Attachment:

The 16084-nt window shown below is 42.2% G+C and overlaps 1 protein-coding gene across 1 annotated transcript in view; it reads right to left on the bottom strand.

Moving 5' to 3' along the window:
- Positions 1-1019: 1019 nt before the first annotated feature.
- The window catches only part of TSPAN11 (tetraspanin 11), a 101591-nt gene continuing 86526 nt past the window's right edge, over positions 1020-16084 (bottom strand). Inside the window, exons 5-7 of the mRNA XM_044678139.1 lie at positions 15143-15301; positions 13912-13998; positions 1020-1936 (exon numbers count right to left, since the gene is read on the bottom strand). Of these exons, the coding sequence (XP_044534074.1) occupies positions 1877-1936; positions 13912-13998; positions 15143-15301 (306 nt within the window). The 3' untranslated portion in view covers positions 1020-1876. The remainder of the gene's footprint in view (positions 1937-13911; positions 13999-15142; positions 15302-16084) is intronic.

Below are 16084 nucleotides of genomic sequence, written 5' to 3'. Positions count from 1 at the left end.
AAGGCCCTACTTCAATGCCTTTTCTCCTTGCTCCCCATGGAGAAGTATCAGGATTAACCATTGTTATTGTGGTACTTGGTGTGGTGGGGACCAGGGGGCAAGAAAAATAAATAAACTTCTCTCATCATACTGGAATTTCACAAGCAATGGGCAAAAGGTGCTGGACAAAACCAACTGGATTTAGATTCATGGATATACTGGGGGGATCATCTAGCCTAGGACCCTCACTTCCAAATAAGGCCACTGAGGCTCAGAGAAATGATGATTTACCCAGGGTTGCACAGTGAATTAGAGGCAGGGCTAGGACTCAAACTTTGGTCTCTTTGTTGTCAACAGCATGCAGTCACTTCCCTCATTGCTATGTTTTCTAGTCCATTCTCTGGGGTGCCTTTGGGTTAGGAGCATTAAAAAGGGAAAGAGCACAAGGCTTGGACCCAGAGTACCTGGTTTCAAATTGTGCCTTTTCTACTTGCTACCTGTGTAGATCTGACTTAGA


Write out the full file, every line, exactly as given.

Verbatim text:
The 16084-nt window shown below is 42.2% G+C and overlaps 1 protein-coding gene across 1 annotated transcript in view; it reads right to left on the bottom strand.

Moving 5' to 3' along the window:
- Positions 1-1019: 1019 nt before the first annotated feature.
- The window catches only part of TSPAN11 (tetraspanin 11), a 101591-nt gene continuing 86526 nt past the window's right edge, over positions 1020-16084 (bottom strand). Inside the window, exons 5-7 of the mRNA XM_044678139.1 lie at positions 15143-15301; positions 13912-13998; positions 1020-1936 (exon numbers count right to left, since the gene is read on the bottom strand). Of these exons, the coding sequence (XP_044534074.1) occupies positions 1877-1936; positions 13912-13998; positions 15143-15301 (306 nt within the window). The 3' untranslated portion in view covers positions 1020-1876. The remainder of the gene's footprint in view (positions 1937-13911; positions 13999-15142; positions 15302-16084) is intronic.

Below are 16084 nucleotides of genomic sequence, written 5' to 3'. Positions count from 1 at the left end.
AAGGCCCTACTTCAATGCCTTTTCTCCTTGCTCCCCATGGAGAAGTATCAGGATTAACCATTGTTATTGTGGTACTTGGTGTGGTGGGGACCAGGGGGCAAGAAAAATAAATAAACTTCTCTCATCATACTGGAATTTCACAAGCAATGGGCAAAAGGTGCTGGACAAAACCAACTGGATTTAGATTCATGGATATACTGGGGGGATCATCTAGCCTAGGACCCTCACTTCCAAATAAGGCCACTGAGGCTCAGAGAAATGATGATTTACCCAGGGTTGCACAGTGAATTAGAGGCAGGGCTAGGACTCAAACTTTGGTCTCTTTGTTGTCAACAGCATGCAGTCACTTCCCTCATTGCTATGTTTTCTAGTCCATTCTCTGGGGTGCCTTTGGGTTAGGAGCATTAAAAAGGGAAAGAGCACAAGGCTTGGACCCAGAGTACCTGGTTTCAAATTGTGCCTTTTCTACTTGCTACCTGTGTAGATCTGACTTAGA